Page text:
March 19th is traditionally the last day of Fallas. The festival has been building momentum for weeks, and you could describe the 19th as its climax. After the final 2pm mascletà at the Plaza del Ayuntamiento, many Fallas commissions shoot off their own street mascletàs, causing the entire city to vibrate, with all the fireworks going off all over the place. Sadly though, many commissions weren’t able to do their smaller mascletàs this year, thanks to the weather. Have I mentioned that this was the rainiest Fallas on record?
The Cabalgata del Fuego
In the early evening of the 19th, at 7pm, they start the Cabalgata del Fuego, a fireworks parade traditionally called a corre foc (“fire run”). Demons, monsters, dragons, and devils take over the city center, marching up Calle Colón to the Puerta del Mar, spraying sparks all over the place — even into the faces of the spectators along the way. The parade then arrives at the Puerta where an intense fireworks display concludes the spectacle. This parade is so much fun and shouldn’t be missed.
La Cremà of Falla Serranos
Immediately after the Cabalgata, they start burning the Fallas Infantiles: the smaller but more intricate monuments which each commission has next to their larger, main monument. Having stayed at the Cabalgata right until the end, we weren’t able to watch any of the small figures burn. We tried to rush around and catch one, but always arrived too late to see anything than smoky, burnt embers. Instead, we decided to get into position early, for the cremà of one of the main figures, which would be starting at 10pm. This is a difficult decision every year — do you go with a bigger, but more crowded figure? Or a less-known one, which won’t have so many spectators. We decided upon something in the middle: Falla Serranos, right behind the Torres de Serranos. It was a cool figure, with tons of room in the plaza, but not one of the main monuments. Also, the ancient gate would surely provide an amazing backdrop.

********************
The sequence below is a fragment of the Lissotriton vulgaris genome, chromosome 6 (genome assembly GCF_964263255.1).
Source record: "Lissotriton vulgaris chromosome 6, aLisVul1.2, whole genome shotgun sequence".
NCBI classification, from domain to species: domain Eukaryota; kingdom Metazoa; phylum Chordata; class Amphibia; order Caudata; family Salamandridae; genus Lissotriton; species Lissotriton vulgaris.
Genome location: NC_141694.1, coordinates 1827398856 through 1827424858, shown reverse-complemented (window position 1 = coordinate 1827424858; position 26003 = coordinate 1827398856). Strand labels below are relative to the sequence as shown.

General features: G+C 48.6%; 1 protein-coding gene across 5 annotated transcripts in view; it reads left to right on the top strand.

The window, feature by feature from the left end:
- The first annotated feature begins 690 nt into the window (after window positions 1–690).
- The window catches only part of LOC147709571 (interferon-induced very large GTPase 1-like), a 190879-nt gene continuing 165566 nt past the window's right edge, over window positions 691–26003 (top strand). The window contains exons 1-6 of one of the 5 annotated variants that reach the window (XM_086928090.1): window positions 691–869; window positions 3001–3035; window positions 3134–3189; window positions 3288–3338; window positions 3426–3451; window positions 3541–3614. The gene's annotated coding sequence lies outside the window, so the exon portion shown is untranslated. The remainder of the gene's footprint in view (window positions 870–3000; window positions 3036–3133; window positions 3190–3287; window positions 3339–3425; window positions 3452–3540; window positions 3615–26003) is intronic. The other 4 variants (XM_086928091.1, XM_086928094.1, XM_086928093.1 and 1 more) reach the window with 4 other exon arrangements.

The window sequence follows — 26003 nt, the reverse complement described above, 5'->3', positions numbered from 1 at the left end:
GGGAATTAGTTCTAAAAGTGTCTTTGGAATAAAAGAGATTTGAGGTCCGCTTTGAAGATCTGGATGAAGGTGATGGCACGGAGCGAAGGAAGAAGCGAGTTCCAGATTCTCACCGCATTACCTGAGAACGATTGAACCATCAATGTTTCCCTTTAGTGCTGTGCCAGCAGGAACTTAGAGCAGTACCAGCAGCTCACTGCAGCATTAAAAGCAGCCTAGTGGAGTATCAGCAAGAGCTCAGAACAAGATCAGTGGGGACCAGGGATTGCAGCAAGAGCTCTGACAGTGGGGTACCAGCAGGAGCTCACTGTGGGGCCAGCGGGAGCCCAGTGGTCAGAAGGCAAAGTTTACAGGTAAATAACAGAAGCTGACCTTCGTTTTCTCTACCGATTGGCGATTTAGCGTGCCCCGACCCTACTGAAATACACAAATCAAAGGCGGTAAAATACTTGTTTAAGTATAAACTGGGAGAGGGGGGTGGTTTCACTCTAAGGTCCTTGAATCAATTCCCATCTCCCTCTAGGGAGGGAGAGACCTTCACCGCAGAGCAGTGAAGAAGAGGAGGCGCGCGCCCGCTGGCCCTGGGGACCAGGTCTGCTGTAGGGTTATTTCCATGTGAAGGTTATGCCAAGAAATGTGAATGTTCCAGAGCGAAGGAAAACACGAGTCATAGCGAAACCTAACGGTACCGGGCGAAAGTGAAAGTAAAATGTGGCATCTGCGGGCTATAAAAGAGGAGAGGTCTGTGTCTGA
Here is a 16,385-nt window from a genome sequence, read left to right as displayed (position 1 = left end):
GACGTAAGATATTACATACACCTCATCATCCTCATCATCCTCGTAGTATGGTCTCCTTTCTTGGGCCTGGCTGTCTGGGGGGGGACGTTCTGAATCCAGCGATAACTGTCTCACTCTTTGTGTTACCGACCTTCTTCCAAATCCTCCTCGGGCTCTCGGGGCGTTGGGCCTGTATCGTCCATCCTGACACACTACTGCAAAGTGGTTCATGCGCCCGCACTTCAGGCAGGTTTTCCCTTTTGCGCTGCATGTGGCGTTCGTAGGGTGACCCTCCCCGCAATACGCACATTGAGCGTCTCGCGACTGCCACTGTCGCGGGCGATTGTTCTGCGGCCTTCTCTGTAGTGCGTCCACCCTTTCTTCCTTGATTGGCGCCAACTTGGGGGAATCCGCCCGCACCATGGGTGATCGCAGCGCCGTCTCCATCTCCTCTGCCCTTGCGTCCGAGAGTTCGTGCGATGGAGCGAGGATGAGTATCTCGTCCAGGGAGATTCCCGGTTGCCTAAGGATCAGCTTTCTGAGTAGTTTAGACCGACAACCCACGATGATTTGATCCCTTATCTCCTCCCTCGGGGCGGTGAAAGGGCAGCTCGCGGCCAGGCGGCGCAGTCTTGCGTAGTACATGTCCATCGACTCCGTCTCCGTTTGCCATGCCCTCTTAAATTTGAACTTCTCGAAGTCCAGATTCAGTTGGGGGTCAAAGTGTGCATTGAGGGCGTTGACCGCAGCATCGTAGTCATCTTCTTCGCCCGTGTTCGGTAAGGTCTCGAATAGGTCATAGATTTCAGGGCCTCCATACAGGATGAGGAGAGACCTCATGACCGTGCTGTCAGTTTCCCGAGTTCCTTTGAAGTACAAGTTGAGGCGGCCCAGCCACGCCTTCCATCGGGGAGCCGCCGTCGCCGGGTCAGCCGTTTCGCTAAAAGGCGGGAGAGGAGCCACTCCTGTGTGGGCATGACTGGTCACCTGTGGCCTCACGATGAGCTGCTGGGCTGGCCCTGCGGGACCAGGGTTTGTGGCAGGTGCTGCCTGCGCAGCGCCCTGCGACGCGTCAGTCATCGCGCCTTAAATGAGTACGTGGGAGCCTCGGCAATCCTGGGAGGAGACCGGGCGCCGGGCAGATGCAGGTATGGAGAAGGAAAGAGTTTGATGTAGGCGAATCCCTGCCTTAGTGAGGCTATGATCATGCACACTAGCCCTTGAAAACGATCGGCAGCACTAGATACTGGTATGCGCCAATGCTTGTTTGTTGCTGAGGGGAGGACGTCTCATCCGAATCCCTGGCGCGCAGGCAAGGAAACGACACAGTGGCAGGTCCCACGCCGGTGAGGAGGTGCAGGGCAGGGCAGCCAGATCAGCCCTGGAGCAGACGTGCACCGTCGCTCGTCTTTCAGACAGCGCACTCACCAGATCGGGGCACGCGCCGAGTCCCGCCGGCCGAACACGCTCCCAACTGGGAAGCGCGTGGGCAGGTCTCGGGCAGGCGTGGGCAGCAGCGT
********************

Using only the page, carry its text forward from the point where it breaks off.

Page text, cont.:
We’re glad we chose this figure. There were neat fireworks beforehand, and seeing this monument go up in flames was exciting. As always, as we watched the fire consume the final pieces, we felt a mixture of sadness and relief that Fallas was finally over. The weather had been horrible, but we’d still been running around almost non-stop for days, and were exhausted. It was time to leave Fallas 2022 behind.